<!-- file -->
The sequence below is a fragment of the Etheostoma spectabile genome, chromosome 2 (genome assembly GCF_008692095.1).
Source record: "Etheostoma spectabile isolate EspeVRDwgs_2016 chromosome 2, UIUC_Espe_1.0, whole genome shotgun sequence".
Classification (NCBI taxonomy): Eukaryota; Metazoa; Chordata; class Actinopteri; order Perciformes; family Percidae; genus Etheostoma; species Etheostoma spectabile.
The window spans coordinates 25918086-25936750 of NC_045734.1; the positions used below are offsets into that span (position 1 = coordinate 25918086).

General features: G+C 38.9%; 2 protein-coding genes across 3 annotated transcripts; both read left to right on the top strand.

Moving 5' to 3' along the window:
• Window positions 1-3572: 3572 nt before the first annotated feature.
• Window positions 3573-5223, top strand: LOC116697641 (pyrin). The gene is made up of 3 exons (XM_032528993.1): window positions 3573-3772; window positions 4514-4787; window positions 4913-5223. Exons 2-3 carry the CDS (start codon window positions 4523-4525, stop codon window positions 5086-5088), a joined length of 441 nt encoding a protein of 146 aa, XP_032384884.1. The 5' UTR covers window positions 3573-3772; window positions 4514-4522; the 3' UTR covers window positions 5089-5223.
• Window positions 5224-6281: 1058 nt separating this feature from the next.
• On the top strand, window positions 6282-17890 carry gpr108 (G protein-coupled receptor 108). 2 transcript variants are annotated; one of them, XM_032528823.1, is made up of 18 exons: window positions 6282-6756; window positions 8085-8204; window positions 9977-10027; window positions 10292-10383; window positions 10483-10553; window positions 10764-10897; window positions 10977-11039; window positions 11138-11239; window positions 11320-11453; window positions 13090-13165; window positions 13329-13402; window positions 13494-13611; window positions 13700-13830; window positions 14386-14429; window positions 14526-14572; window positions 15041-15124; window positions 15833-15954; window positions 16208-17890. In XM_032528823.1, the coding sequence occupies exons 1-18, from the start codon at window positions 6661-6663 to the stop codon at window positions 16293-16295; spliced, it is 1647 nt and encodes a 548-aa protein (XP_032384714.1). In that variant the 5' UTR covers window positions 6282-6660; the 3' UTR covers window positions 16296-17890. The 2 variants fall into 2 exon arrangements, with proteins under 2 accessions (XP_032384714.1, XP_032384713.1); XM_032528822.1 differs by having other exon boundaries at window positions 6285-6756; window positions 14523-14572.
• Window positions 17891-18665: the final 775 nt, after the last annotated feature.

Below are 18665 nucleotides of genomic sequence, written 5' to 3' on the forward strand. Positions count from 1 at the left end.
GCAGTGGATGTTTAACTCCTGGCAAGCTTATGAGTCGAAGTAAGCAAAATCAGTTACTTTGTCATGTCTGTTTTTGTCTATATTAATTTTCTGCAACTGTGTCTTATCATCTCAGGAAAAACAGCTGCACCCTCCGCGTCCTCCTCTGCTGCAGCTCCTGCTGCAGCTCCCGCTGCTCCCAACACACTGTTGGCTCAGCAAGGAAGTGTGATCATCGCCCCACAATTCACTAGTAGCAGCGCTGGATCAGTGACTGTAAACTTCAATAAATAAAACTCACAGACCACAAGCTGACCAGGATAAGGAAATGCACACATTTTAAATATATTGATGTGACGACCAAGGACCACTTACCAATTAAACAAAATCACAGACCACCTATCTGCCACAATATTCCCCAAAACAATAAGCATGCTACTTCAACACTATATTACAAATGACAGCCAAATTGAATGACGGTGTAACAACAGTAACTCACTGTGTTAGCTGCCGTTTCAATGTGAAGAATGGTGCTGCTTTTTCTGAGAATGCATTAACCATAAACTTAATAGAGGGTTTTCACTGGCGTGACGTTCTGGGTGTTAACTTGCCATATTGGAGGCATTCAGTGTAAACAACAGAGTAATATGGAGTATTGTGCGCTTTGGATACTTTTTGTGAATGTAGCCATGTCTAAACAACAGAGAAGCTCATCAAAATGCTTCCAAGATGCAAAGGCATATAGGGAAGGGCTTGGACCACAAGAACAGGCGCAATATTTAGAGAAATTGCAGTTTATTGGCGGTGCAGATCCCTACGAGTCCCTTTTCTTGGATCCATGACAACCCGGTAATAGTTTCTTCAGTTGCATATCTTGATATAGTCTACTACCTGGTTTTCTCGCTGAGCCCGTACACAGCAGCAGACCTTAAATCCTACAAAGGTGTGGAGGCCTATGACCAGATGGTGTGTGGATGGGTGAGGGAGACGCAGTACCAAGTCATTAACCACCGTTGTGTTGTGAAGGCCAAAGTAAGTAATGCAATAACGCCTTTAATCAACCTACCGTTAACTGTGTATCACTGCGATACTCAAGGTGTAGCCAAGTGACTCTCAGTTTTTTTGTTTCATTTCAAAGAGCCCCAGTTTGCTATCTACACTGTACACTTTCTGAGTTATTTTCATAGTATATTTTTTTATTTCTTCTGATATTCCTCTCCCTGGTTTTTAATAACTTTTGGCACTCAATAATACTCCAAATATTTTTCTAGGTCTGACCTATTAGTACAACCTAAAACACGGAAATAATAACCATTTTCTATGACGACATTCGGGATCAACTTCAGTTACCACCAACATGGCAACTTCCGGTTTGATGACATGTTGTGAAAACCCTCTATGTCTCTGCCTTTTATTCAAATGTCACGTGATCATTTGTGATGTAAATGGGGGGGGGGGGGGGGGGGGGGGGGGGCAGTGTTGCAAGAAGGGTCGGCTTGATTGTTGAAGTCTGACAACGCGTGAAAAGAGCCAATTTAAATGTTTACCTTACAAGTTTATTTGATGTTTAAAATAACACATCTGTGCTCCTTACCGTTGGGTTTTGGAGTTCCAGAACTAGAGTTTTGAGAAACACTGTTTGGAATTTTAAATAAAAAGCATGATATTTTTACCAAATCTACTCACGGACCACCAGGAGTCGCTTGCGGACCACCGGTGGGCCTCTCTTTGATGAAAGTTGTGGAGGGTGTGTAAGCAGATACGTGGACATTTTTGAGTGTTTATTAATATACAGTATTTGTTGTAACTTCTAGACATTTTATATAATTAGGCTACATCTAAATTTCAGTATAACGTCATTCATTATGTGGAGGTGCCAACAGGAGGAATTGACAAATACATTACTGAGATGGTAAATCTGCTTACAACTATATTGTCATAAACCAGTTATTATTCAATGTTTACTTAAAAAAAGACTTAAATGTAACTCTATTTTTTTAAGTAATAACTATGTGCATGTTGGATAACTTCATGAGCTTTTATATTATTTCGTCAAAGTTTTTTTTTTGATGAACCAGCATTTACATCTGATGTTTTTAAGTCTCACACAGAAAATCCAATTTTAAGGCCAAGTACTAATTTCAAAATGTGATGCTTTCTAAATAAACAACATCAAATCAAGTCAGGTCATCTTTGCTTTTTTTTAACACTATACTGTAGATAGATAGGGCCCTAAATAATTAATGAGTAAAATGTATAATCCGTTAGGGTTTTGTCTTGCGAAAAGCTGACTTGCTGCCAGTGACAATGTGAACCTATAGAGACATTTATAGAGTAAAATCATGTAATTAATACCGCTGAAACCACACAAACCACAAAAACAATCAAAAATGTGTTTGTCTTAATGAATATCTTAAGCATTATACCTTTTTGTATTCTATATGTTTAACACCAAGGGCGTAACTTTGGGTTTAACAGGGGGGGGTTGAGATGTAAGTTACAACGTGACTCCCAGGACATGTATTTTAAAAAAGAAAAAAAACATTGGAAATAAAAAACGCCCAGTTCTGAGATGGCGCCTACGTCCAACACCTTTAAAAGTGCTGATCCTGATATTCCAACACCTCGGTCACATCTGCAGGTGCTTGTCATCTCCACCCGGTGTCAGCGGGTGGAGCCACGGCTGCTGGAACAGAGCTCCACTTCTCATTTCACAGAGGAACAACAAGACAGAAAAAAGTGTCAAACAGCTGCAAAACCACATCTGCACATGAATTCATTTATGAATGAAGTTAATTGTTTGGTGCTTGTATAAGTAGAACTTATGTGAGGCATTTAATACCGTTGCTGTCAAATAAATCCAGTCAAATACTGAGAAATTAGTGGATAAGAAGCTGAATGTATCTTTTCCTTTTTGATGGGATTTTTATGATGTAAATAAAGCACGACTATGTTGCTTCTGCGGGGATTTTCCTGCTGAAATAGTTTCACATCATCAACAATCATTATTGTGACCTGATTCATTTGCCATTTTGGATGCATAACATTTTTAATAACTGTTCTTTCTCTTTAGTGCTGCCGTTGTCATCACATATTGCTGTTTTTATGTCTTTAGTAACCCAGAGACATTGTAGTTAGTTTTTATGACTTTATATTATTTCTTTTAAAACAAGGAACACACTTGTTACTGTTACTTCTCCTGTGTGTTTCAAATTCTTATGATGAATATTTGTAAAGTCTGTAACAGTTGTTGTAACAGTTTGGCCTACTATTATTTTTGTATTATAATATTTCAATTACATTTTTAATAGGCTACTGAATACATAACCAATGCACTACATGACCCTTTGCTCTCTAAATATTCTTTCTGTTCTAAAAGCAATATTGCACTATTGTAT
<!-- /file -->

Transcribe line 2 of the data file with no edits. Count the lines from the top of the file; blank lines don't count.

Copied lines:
Source record: "Etheostoma spectabile isolate EspeVRDwgs_2016 chromosome 2, UIUC_Espe_1.0, whole genome shotgun sequence".